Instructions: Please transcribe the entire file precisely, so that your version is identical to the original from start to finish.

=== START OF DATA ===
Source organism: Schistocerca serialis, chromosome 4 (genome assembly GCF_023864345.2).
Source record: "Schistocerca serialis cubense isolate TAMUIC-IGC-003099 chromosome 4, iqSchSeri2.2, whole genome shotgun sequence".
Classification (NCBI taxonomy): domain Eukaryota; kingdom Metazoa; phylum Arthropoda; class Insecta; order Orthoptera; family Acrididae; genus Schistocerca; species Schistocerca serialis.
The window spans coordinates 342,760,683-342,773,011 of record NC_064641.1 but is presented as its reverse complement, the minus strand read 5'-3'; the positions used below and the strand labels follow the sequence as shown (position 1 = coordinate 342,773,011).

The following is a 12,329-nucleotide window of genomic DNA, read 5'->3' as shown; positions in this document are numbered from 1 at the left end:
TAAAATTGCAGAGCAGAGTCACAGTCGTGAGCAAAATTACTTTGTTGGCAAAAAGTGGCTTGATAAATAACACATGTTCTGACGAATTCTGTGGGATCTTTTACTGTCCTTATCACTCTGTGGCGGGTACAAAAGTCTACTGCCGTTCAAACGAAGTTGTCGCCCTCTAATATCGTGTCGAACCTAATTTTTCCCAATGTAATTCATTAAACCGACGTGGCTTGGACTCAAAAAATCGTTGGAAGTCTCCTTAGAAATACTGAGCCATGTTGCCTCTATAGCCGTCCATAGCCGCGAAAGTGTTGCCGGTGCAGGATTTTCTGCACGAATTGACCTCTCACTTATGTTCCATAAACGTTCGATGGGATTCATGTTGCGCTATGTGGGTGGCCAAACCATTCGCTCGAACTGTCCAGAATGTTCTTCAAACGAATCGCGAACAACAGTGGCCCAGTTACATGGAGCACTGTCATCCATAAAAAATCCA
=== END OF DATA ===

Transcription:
Source organism: Schistocerca serialis, chromosome 4 (genome assembly GCF_023864345.2).
Source record: "Schistocerca serialis cubense isolate TAMUIC-IGC-003099 chromosome 4, iqSchSeri2.2, whole genome shotgun sequence".
Classification (NCBI taxonomy): domain Eukaryota; kingdom Metazoa; phylum Arthropoda; class Insecta; order Orthoptera; family Acrididae; genus Schistocerca; species Schistocerca serialis.
The window spans coordinates 342,760,683-342,773,011 of record NC_064641.1 but is presented as its reverse complement, the minus strand read 5'-3'; the positions used below and the strand labels follow the sequence as shown (position 1 = coordinate 342,773,011).

The following is a 12,329-nucleotide window of genomic DNA, read 5'->3' as shown; positions in this document are numbered from 1 at the left end:
TAAAATTGCAGAGCAGAGTCACAGTCGTGAGCAAAATTACTTTGTTGGCAAAAAGTGGCTTGATAAATAACACATGTTCTGACGAATTCTGTGGGATCTTTTACTGTCCTTATCACTCTGTGGCGGGTACAAAAGTCTACTGCCGTTCAAACGAAGTTGTCGCCCTCTAATATCGTGTCGAACCTAATTTTTCCCAATGTAATTCATTAAACCGACGTGGCTTGGACTCAAAAAATCGTTGGAAGTCTCCTTAGAAATACTGAGCCATGTTGCCTCTATAGCCGTCCATAGCCGCGAAAGTGTTGCCGGTGCAGGATTTTCTGCACGAATTGACCTCTCACTTATGTTCCATAAACGTTCGATGGGATTCATGTTGCGCTATGTGGGTGGCCAAACCATTCGCTCGAACTGTCCAGAATGTTCTTCAAACGAATCGCGAACAACAGTGGCCCAGTTACATGGAGCACTGTCATCCATAAAAAATCCA